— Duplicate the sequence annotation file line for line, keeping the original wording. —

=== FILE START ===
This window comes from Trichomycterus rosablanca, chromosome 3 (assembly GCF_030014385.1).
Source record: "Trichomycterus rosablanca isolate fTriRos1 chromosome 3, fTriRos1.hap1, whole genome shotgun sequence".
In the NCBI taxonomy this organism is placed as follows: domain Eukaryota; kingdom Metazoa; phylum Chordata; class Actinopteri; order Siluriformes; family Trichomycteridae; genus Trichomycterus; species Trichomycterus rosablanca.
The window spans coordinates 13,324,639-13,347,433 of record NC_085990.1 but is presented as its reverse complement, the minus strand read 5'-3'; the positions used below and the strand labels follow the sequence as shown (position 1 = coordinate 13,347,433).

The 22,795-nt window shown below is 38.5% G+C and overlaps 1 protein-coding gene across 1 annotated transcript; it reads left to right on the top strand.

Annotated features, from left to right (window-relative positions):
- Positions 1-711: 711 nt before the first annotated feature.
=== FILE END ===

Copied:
This window comes from Trichomycterus rosablanca, chromosome 3 (assembly GCF_030014385.1).
Source record: "Trichomycterus rosablanca isolate fTriRos1 chromosome 3, fTriRos1.hap1, whole genome shotgun sequence".
In the NCBI taxonomy this organism is placed as follows: domain Eukaryota; kingdom Metazoa; phylum Chordata; class Actinopteri; order Siluriformes; family Trichomycteridae; genus Trichomycterus; species Trichomycterus rosablanca.
The window spans coordinates 13,324,639-13,347,433 of record NC_085990.1 but is presented as its reverse complement, the minus strand read 5'-3'; the positions used below and the strand labels follow the sequence as shown (position 1 = coordinate 13,347,433).

The 22,795-nt window shown below is 38.5% G+C and overlaps 1 protein-coding gene across 1 annotated transcript; it reads left to right on the top strand.

Annotated features, from left to right (window-relative positions):
- Positions 1-711: 711 nt before the first annotated feature.